To help students investigate the causes and consequences of population growth and the environmental factors that contribute to it.
This lesson is part of a group of lessons that focus on the social, behavioral, and economic sciences. These lessons are developed by AAAS and funded by the National Science Foundation Grant No. SES-0549096. For more lessons and activities that take a closer look at the social, behavioral, and economic sciences, be sure to check out the SBE Project page.
In this lesson, students will consider the complex forces that contribute to the growth of the world’s human population. In addition to examining social, ecological, and economic factors, they will focus on the dynamics of change in general and discover the usefulness of graphs in representing it.
Students at these grade levels will benefit from recognizing that the size of the human population and its pattern of growth are influenced by the physical setting and by many aspects of culture: economics, politics, technology, history, and religion. In response to economic concerns, national governments set very different policies—some to reduce population growth, some to increase it. Quite apart from government policy or religious doctrine, many people decide whether to have a child on the basis of practical matters such as the health risk to the mother, the value or cost of a child in economic or social terms, the amount of living space, or a personal feeling of suitability as parents. In some parts of the world—and in poorly educated groups in any country—couples have little knowledge of, or access to, modern birth control information and technology. In the United States, the trend toward casual adolescent sexual relations has led to increasing numbers of unexpected and unwanted pregnancies. (Science for All Americans, pp. 94-95.)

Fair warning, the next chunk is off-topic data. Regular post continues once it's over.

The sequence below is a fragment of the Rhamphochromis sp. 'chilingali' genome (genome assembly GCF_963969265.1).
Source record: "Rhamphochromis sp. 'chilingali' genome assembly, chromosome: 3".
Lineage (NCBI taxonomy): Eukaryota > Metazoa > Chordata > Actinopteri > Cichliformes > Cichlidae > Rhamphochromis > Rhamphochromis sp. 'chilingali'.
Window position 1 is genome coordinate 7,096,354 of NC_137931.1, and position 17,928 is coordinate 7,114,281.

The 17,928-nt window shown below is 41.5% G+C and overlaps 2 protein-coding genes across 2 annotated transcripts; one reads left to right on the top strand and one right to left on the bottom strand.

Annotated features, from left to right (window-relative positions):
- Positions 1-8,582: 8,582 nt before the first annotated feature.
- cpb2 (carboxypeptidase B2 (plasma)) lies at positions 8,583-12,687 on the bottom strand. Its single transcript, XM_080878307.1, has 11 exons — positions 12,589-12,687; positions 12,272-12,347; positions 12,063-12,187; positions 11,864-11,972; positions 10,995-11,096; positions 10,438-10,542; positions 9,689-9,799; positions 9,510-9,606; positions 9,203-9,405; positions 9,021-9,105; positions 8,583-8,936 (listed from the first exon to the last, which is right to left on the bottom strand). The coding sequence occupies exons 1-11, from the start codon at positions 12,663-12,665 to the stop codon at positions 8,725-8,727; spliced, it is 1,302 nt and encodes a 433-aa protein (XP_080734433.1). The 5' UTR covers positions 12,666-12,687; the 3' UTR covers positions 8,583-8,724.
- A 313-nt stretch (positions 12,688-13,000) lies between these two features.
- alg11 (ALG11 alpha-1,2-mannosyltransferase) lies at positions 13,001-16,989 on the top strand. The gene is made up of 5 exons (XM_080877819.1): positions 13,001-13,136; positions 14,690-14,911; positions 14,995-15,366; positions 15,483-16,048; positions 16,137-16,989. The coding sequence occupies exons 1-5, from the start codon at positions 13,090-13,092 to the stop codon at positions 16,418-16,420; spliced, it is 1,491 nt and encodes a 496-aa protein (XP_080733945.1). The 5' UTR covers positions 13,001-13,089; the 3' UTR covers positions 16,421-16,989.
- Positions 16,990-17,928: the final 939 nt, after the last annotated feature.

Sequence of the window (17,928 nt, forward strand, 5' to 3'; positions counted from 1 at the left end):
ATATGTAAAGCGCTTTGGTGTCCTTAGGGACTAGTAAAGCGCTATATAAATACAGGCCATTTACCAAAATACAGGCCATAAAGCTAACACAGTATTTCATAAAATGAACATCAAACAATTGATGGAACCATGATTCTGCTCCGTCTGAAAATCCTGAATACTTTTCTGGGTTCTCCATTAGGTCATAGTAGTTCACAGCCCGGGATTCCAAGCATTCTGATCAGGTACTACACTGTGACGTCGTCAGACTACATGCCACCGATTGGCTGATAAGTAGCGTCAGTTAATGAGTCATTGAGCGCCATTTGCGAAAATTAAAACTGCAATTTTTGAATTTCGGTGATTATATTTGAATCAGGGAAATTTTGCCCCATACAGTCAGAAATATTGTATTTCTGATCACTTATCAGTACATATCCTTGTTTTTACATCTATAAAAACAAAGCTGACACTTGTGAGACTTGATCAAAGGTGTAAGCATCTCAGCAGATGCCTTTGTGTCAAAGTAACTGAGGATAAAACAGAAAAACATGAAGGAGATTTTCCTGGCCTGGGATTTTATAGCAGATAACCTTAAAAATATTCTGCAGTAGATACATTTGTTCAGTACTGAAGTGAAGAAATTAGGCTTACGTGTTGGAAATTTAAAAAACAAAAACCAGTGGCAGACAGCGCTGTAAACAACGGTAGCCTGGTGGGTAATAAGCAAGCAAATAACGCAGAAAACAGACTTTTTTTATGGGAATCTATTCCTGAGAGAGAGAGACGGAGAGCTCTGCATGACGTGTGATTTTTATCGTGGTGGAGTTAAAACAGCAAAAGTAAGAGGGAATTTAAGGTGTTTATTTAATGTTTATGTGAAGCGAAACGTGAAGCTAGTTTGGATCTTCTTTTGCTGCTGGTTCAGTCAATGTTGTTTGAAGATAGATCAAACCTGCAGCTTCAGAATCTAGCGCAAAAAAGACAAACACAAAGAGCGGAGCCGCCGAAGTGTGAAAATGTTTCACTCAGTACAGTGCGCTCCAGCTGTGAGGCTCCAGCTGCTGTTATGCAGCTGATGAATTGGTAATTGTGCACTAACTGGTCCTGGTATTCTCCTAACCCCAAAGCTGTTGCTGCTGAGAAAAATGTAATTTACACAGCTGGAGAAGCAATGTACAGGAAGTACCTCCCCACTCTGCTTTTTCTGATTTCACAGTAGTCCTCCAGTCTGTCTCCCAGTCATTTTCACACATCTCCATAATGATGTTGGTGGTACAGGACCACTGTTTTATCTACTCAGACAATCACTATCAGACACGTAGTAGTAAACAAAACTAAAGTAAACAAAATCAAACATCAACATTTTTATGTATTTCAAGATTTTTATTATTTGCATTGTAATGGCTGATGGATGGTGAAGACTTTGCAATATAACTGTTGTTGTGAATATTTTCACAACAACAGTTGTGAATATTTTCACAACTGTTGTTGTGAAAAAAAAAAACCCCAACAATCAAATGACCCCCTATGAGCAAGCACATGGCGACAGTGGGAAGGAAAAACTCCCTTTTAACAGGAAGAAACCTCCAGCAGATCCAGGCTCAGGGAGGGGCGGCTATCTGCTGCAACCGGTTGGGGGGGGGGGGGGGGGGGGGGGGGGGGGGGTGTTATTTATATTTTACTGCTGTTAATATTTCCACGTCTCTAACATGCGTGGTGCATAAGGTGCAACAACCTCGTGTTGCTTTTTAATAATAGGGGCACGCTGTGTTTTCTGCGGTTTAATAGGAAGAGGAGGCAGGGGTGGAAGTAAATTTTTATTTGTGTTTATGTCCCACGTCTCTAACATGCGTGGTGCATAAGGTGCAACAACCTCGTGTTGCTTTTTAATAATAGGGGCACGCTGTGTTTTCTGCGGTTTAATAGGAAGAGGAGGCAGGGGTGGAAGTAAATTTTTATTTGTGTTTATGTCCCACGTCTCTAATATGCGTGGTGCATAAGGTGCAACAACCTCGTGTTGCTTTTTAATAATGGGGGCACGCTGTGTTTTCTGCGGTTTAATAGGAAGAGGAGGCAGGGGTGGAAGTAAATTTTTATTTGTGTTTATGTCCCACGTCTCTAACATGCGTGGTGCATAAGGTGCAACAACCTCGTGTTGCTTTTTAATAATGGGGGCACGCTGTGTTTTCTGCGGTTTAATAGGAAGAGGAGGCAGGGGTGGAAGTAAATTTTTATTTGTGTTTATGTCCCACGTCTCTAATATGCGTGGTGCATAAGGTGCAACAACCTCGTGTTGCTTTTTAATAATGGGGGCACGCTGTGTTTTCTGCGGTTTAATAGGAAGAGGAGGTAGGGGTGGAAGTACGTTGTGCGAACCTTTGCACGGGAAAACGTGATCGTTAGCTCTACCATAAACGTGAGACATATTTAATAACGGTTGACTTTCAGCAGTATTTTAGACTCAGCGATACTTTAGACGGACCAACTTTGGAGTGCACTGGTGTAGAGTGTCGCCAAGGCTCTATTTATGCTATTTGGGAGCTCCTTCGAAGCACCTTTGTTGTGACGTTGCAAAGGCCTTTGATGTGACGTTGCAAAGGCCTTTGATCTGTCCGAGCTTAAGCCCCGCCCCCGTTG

In the course of this lesson, students will begin to consider how social systems are influenced by population growth and how large, gradual increases in the size of a population will require many adjustments, like new government responsibilities, new kinds of institutions, and the need to marshal a more complex distribution of resources. Population patterns, particularly when they are changing, also are influential in changing social priorities. (Science for All Americans, p. 95.)
As they study population dynamics, students may begin to see that social change happens sometimes in a flash, but more often slowly. A point worth raising with students is not whether change is good or bad (it is usually some of each, and in any case different people are apt to judge it differently) or whether it is needed or not (societies need to change over time but they also need stability). What is sought here is an understanding of what kinds of internal and external factors foster social change or influence its character. Another major aim should be to help students to recognize that unless it is imposed by force, social change involves negotiation among different interests—on every level from organizing a neighborhood activity to working out international treaties. Developing such an understanding takes time—time for students to encounter and examine social change in a variety of present and historical contexts. (Benchmarks for Science Literacy, p. 161.)